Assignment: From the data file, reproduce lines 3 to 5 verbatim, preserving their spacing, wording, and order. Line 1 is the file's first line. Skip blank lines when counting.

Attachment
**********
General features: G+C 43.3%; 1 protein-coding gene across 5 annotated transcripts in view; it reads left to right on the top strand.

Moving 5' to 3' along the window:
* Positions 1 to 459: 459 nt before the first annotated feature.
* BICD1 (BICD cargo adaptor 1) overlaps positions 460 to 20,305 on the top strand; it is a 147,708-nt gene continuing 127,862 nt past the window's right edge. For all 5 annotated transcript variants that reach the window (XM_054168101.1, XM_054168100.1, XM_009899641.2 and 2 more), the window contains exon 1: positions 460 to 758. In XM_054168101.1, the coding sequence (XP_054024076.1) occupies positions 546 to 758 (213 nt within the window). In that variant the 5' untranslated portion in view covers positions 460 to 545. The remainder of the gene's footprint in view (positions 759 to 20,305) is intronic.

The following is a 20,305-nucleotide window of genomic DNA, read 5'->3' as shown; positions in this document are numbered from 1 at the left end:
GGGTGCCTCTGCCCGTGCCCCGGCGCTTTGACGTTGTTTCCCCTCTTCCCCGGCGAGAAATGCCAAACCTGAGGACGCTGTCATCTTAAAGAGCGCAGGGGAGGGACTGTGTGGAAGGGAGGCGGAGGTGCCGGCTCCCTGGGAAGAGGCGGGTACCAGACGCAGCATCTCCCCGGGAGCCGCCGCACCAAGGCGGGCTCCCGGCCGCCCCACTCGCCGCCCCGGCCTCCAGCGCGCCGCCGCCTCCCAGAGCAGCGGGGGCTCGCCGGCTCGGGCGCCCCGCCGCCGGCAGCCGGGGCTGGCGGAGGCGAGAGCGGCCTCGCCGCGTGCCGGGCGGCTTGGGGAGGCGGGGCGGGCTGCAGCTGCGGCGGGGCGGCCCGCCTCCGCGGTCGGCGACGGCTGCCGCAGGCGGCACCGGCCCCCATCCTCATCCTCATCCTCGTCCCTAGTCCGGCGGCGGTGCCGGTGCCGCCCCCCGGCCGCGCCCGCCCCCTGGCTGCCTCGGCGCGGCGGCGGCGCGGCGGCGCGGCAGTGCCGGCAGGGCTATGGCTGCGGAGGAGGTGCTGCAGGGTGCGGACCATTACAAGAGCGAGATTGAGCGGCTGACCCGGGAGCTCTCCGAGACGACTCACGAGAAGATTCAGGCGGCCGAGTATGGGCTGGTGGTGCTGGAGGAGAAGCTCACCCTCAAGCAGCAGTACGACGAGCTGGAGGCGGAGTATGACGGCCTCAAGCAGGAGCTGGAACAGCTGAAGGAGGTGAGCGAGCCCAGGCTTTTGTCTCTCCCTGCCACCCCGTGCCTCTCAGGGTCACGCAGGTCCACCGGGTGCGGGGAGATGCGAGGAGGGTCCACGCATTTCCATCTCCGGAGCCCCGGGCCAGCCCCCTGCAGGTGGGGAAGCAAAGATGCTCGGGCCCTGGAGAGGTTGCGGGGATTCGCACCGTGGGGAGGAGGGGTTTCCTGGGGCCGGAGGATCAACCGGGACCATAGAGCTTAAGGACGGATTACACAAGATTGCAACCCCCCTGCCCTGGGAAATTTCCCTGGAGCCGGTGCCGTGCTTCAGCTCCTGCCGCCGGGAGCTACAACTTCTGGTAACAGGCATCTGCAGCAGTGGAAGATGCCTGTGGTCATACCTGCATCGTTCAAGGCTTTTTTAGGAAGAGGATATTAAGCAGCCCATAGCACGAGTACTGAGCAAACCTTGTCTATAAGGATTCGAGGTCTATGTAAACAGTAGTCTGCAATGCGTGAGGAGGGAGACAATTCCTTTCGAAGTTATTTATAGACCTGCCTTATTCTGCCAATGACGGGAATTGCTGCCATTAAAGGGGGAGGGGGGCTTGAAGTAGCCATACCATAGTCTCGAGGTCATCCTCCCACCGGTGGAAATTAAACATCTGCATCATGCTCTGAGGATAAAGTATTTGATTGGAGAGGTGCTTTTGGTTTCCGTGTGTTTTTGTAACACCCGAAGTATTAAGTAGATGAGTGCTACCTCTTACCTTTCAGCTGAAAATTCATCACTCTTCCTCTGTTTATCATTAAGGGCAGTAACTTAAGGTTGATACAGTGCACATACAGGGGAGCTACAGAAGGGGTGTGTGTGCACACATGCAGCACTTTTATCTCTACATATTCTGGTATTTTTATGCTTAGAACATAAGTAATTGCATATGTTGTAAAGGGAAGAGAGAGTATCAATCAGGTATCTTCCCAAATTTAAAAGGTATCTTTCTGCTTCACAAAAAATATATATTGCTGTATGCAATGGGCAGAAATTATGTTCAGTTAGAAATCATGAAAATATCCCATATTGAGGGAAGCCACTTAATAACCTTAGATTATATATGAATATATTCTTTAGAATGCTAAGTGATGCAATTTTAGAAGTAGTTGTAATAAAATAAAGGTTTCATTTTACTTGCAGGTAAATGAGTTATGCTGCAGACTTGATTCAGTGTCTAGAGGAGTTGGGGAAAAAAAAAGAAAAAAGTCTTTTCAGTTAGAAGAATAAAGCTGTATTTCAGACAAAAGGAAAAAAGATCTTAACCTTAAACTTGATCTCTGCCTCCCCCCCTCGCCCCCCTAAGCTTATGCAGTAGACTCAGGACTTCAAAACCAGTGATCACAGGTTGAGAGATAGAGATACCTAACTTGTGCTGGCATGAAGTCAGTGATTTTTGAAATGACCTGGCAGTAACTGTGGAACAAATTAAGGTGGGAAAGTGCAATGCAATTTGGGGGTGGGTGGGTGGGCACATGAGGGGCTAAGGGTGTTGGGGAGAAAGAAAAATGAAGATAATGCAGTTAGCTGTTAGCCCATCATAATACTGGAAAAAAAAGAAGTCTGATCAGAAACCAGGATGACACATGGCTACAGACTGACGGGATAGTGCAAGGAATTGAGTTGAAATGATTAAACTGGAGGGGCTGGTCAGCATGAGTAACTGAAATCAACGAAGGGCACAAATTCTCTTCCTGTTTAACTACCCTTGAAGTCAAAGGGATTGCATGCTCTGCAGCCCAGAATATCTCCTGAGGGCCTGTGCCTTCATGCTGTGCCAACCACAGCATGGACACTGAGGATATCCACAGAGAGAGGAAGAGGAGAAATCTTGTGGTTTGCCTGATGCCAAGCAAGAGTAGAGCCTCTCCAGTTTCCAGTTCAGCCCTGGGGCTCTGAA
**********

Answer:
* Positions 1 to 459: 459 nt before the first annotated feature.
* BICD1 (BICD cargo adaptor 1) overlaps positions 460 to 20,305 on the top strand; it is a 147,708-nt gene continuing 127,862 nt past the window's right edge. For all 5 annotated transcript variants that reach the window (XM_054168101.1, XM_054168100.1, XM_009899641.2 and 2 more), the window contains exon 1: positions 460 to 758. In XM_054168101.1, the coding sequence (XP_054024076.1) occupies positions 546 to 758 (213 nt within the window). In that variant the 5' untranslated portion in view covers positions 460 to 545. The remainder of the gene's footprint in view (positions 759 to 20,305) is intronic.

The following is a 20,305-nucleotide window of genomic DNA, read 5'->3' as shown; positions in this document are numbered from 1 at the left end: